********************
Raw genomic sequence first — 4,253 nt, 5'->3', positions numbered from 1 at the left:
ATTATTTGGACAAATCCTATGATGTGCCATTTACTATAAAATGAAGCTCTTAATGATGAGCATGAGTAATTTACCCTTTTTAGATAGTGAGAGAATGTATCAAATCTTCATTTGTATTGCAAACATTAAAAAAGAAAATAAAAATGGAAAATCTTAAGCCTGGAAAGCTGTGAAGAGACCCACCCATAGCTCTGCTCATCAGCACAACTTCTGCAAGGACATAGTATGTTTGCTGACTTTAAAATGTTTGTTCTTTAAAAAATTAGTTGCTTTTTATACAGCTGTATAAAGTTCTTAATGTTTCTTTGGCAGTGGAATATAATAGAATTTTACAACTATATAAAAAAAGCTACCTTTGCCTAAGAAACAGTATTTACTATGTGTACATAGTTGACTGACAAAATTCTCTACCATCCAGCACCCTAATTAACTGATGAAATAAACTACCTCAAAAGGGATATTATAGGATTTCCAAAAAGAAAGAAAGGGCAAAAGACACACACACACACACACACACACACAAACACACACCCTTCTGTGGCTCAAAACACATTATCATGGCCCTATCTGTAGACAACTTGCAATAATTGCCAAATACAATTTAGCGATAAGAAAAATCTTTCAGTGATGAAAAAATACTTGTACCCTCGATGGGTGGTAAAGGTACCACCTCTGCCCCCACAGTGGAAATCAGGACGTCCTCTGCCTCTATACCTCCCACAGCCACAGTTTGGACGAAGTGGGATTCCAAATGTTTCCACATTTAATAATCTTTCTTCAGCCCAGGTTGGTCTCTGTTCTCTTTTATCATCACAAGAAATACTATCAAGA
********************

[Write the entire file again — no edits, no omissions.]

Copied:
Raw genomic sequence first — 4,253 nt, 5'->3', positions numbered from 1 at the left:
ATTATTTGGACAAATCCTATGATGTGCCATTTACTATAAAATGAAGCTCTTAATGATGAGCATGAGTAATTTACCCTTTTTAGATAGTGAGAGAATGTATCAAATCTTCATTTGTATTGCAAACATTAAAAAAGAAAATAAAAATGGAAAATCTTAAGCCTGGAAAGCTGTGAAGAGACCCACCCATAGCTCTGCTCATCAGCACAACTTCTGCAAGGACATAGTATGTTTGCTGACTTTAAAATGTTTGTTCTTTAAAAAATTAGTTGCTTTTTATACAGCTGTATAAAGTTCTTAATGTTTCTTTGGCAGTGGAATATAATAGAATTTTACAACTATATAAAAAAAGCTACCTTTGCCTAAGAAACAGTATTTACTATGTGTACATAGTTGACTGACAAAATTCTCTACCATCCAGCACCCTAATTAACTGATGAAATAAACTACCTCAAAAGGGATATTATAGGATTTCCAAAAAGAAAGAAAGGGCAAAAGACACACACACACACACACACACACACAAACACACACCCTTCTGTGGCTCAAAACACATTATCATGGCCCTATCTGTAGACAACTTGCAATAATTGCCAAATACAATTTAGCGATAAGAAAAATCTTTCAGTGATGAAAAAATACTTGTACCCTCGATGGGTGGTAAAGGTACCACCTCTGCCCCCACAGTGGAAATCAGGACGTCCTCTGCCTCTATACCTCCCACAGCCACAGTTTGGACGAAGTGGGATTCCAAATGTTTCCACATTTAATAATCTTTCTTCAGCCCAGGTTGGTCTCTGTTCTCTTTTATCATCACAAGAAATACTATCAAGA